Indore: Three 21-year-old engineers from Shri Govindram Seksaria Institute of Technology and Science (SGISTS) Indore made the city proud by emerging as the National Winners of all-India ‘Healthcare innovation hackathon - Code to Care Challenge 2019’ held at Innovation centre, Bengaluru and were awarded Rs 1 lakh.
Over 7500 participants from 80 top engineering colleges of India took part in the competition, and 10 teams including those from Indian Institutes of Technology (IITs), International Institute of Information Technology (IIITs), Birla Institute of Technology and Science (BITS), etc. were selected for the national finals.
Amul Verma, Avani Chaskar and Ashutosh Maheshwari from SGISTS had participated in the competition with a hope to make their mark in the national level.
“It was intimidating to compete with so many good engineers, whose ideas were quite innovative as well,” Ashutosh said. He was born and brought up in Burhanpur, MP and has been studying in Indore for the last three years.
“We were given three problem statements and we had to come up with a solution for any one of them, which was then presented in the national competition,” Amul said. The three problem statements given to students were: solving challenges in hospital resource management, detecting a disease through AI setup, and finding innovative application of internet of things to healthcare.
“We chose to detect a disease through AI, because it was easy to relate to and much-needed to make healthcare more effective and save lives,” Avani said.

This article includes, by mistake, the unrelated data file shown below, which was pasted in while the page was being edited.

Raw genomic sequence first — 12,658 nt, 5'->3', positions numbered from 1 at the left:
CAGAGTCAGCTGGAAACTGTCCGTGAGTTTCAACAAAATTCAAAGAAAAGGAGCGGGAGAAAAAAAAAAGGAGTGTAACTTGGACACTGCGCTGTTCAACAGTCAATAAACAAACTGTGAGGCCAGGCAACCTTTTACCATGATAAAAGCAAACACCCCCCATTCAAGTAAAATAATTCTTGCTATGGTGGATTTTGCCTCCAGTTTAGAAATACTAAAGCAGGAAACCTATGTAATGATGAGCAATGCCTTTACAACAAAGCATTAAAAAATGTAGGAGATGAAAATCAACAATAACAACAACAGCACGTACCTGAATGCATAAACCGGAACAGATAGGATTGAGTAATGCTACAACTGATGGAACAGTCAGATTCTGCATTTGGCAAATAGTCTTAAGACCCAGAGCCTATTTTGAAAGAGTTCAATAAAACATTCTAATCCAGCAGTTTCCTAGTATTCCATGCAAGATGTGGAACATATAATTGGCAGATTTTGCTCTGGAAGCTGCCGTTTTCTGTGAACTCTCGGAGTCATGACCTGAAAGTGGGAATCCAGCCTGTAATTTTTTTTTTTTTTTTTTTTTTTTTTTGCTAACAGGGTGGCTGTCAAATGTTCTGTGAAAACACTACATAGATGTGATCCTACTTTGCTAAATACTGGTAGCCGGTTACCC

After considering various problem and diseases faced by people, the trio came up with the idea of identifying menstrual abnormalities. “Only a small percentage of people of a certain age group suffer from diabetes, high or low blood pressure, typhoid, malaria, etc. and these diseases are depended upon many factors, but most women suffer from premenstrual syndrome so it affects a majority of population across the world,” Ashutosh said.
The trio felt that the number of problems faced by women like irregular cycles, premenstrual syndrome, fibroids, hypomenorrhea, hormonal imbalances, trauma, infections, etc is rising.
The solution crafted by students was an artificial intelligence setup, which can track premenstrual symptoms, problems and predict upcoming period and possible prevention tips to avoid diseases.
There were many other projects, but their idea was novel and marked the first in the competition ever, as shared by guiding professor DA Mehta. “One can build an artificial intelligence setup for many problems, but unless they are practically feasible and applicable to mass, they are not fruitful,” Mehta said.
“An engineer emerges as a winner when he/she becomes practical considering real-time application of their skills, and that’s the secret our proud winners,” Dr Urjita Thakar, head of computer science department, said.